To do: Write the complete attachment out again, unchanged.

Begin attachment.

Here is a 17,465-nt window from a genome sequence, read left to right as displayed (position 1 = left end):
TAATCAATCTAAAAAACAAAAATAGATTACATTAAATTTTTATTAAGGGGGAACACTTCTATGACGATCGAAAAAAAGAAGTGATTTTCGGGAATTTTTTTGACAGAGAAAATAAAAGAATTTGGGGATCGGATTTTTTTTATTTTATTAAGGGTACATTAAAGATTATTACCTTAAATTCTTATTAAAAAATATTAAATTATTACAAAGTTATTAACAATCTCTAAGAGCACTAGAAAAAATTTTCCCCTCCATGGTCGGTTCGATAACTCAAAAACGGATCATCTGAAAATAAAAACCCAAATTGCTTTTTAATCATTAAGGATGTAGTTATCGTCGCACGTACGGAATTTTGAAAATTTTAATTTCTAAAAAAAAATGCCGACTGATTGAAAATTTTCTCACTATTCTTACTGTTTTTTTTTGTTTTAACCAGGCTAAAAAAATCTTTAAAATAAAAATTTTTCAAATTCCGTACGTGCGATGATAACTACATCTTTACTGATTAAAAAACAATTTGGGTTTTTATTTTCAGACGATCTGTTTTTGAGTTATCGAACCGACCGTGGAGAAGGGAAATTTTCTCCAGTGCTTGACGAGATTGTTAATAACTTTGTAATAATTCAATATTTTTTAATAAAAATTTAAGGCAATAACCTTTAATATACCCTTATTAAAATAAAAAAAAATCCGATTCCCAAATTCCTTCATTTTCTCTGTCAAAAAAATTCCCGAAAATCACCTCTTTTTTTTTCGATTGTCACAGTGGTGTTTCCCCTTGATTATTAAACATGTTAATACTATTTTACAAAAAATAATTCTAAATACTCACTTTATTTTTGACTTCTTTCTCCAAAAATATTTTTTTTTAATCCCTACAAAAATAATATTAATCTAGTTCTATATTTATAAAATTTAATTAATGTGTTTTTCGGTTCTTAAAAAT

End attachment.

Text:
Here is a 17,465-nt window from a genome sequence, read left to right as displayed (position 1 = left end):
TAATCAATCTAAAAAACAAAAATAGATTACATTAAATTTTTATTAAGGGGGAACACTTCTATGACGATCGAAAAAAAGAAGTGATTTTCGGGAATTTTTTTGACAGAGAAAATAAAAGAATTTGGGGATCGGATTTTTTTTATTTTATTAAGGGTACATTAAAGATTATTACCTTAAATTCTTATTAAAAAATATTAAATTATTACAAAGTTATTAACAATCTCTAAGAGCACTAGAAAAAATTTTCCCCTCCATGGTCGGTTCGATAACTCAAAAACGGATCATCTGAAAATAAAAACCCAAATTGCTTTTTAATCATTAAGGATGTAGTTATCGTCGCACGTACGGAATTTTGAAAATTTTAATTTCTAAAAAAAAATGCCGACTGATTGAAAATTTTCTCACTATTCTTACTGTTTTTTTTTGTTTTAACCAGGCTAAAAAAATCTTTAAAATAAAAATTTTTCAAATTCCGTACGTGCGATGATAACTACATCTTTACTGATTAAAAAACAATTTGGGTTTTTATTTTCAGACGATCTGTTTTTGAGTTATCGAACCGACCGTGGAGAAGGGAAATTTTCTCCAGTGCTTGACGAGATTGTTAATAACTTTGTAATAATTCAATATTTTTTAATAAAAATTTAAGGCAATAACCTTTAATATACCCTTATTAAAATAAAAAAAAATCCGATTCCCAAATTCCTTCATTTTCTCTGTCAAAAAAATTCCCGAAAATCACCTCTTTTTTTTTCGATTGTCACAGTGGTGTTTCCCCTTGATTATTAAACATGTTAATACTATTTTACAAAAAATAATTCTAAATACTCACTTTATTTTTGACTTCTTTCTCCAAAAATATTTTTTTTTAATCCCTACAAAAATAATATTAATCTAGTTCTATATTTATAAAATTTAATTAATGTGTTTTTCGGTTCTTAAAAAT